other material, such as copyrighted material, is not placed on the 
Internet and will be publicly available only in hard copy form. 
Publicly available docket materials are available in the electronic 
docket at http://www.regulations.gov, or at the OPPT Docket. The OPPT 
Docket is located in the EPA Docket Center (EPA/DC) at Rm. 3334, WJC 
West Bldg., 1301 Constitution Ave. NW., Washington, DC. The EPA/DC 
Public Reading Room hours of operation are 8:30 a.m. to 4:30 p.m., 
Monday through Friday, excluding legal holidays. The telephone number 
of the EPA/DC Public Reading Room is (202) 566-1744, and the telephone 
number for the OPPT Docket is (202) 566-0280. Docket visitors are 
required to show photographic identification, pass through a metal 
detector, and sign the EPA visitor log. All visitor bags are processed 
through an X-ray machine and subject to search. Visitors will be 
provided an EPA/DC badge that must be visible at all times in the 
building and returned upon departure.

FOR FURTHER INFORMATION CONTACT: For information regarding 
environmentally preferable purchasing, contact: Alison Kinn Bennett, 
Senior Advisor, Pollution Prevention Division (7409M), Office of 
Pollution Prevention and Toxics, Office of Chemical Safety and 
Pollution Prevention, Environmental Protection Agency, 1200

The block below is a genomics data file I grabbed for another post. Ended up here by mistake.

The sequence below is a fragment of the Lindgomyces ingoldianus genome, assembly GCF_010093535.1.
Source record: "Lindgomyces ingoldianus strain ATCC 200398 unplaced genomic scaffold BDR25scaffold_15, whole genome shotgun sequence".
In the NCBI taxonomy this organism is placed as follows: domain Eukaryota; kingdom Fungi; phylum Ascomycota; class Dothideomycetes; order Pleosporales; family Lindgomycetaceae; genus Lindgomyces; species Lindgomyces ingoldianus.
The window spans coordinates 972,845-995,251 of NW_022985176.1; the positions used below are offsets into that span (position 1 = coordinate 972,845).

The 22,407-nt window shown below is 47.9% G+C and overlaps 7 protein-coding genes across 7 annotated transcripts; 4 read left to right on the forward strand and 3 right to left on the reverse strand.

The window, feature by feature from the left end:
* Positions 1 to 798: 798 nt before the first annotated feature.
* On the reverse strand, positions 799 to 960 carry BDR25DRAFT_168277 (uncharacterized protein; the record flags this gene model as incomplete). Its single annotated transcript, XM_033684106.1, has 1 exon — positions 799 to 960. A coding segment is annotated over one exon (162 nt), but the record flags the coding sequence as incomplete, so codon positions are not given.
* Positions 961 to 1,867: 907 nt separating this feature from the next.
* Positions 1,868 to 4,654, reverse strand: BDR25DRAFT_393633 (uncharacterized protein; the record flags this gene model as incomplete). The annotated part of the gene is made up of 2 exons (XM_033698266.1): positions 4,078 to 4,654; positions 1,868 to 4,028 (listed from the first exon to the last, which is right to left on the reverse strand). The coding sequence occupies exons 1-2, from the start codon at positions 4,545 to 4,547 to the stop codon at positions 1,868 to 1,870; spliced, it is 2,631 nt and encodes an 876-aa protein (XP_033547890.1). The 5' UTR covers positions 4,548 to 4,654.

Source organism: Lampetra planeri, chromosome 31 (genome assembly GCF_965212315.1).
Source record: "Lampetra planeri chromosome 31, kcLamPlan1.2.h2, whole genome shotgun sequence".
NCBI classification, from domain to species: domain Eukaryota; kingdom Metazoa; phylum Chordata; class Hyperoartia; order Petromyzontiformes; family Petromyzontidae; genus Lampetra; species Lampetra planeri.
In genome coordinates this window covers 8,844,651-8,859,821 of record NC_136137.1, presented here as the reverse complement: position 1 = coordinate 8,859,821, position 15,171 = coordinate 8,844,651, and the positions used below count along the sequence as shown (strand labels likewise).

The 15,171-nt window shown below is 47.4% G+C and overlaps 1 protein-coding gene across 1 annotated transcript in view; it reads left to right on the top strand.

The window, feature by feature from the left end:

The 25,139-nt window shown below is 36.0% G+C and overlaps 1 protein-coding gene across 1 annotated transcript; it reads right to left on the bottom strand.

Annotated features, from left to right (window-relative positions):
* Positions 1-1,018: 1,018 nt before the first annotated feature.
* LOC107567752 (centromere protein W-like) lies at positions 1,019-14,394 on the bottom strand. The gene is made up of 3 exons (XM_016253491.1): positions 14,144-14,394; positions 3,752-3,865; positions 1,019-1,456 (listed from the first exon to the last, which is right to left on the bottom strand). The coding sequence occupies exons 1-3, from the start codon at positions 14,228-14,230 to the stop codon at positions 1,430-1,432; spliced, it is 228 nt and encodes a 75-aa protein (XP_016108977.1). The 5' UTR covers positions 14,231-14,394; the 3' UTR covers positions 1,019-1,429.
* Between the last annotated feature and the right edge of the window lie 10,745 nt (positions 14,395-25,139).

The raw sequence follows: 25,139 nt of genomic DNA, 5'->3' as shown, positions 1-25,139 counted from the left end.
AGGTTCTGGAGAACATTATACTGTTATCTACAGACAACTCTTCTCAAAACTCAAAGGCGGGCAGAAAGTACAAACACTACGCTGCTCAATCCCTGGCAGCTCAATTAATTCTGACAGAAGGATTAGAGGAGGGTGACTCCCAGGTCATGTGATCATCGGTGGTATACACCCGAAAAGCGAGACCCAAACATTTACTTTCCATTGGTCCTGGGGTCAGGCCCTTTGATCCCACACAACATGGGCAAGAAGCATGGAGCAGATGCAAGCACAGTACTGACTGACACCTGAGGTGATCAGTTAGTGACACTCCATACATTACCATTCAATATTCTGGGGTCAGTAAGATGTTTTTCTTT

Pennsylvania Ave. NW., Washington, DC 20460-0001; telephone number: 
(202) 564-8859; email address: [email protected].
    For information regarding standards policy, contact: Mary McKiel, 
Standards Executive, International Staff (7101M), Office of Chemical 
Safety and Pollution Prevention, Environmental Protection Agency, 1200 
Pennsylvania Ave. NW., Washington, DC 20460-0001; telephone number: 
(202) 564-0532; email address: [email protected].

SUPPLEMENTARY INFORMATION: 

I. Does this action apply to me?

    This action is directed to the public in general. Although this 
action may be of particular interest to those persons who purchase or 
provide products and services for Federal agencies, developers of 
standards and ecolabels, and the manufacturers of products, the Agency 
has not attempted to describe all the specific entities that may be 
affected by this action. If you have any questions regarding the 
applicability of this action to a particular entity, consult the 
technical contact person listed under FOR FURTHER INFORMATION CONTACT.